Today, the garden blooms again, thanks to a campaign led by eight Honors students in Spring 2022. The students formed a new organization, the UMKC Gardening Club, as part of their project for an Honors class, Civic and Urban Engagement H202: Social Action. This class asks students to identify a social problem and take action to solve that problem in one semester.

For their social action campaign, Sonya Ahmad, Ashley Appleberry, Amelia Beharry, Jay Cravens, Sudhiksha Kumar, Hannah Leyva, Cassandra Ludwig, and Madi Sweeney focused on a campus garden that was abandoned during the COVID-19 pandemic. They collaborated to get permission and supplies to revitalize the space and organized a planting party on April 29.

For more information about the UMKC Gardening Club, go to Instagram @umkcgardeningclub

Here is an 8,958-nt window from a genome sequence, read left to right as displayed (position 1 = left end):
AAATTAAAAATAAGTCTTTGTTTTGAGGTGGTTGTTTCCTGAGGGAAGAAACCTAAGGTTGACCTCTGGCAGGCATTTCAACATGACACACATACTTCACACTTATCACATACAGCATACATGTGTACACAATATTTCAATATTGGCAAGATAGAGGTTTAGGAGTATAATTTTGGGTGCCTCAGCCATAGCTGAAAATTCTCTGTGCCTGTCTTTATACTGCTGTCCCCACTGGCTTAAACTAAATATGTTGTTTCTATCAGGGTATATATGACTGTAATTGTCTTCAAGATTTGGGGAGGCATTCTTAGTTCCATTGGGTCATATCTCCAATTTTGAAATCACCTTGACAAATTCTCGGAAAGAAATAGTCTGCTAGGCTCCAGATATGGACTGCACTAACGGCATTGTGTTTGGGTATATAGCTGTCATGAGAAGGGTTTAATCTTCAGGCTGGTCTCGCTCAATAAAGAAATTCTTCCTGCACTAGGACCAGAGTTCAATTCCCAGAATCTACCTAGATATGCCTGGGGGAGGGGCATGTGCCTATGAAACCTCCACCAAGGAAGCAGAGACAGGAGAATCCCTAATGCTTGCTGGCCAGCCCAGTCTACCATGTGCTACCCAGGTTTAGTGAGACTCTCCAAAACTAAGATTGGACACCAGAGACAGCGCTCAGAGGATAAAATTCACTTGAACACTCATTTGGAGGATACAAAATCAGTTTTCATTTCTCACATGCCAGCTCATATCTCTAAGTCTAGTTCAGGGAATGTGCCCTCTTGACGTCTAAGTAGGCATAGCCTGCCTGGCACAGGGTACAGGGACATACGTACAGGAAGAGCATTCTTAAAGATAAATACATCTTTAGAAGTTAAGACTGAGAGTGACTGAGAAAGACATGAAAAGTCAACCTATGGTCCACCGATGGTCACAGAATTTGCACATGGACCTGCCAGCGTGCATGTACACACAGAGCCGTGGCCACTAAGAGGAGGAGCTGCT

Honors students earn recognition at Undergraduate Research Symposium

Honors Program students won two of the six “Presentations of Distinction” awards at the 22nd Annual Symposium of Undergraduate Research and Creative Scholarship at UMKC on April 21, 2022.

Senior Karah Chappel (left in photo above), a music therapy major, won the category of Behavioral and Social Sciences for her study, “Exploration of the Education and Experiences of Music Therapists in Trauma Care.”

“Receiving recognition that my work not only holds up but stands out against my peers is amazing,” Karah said. “It felt great to know that my research is accessible to those outside my field. Receiving the ‘Presentation of Distinction’ was really a crowning accomplishment for my time as an undergraduate researcher.”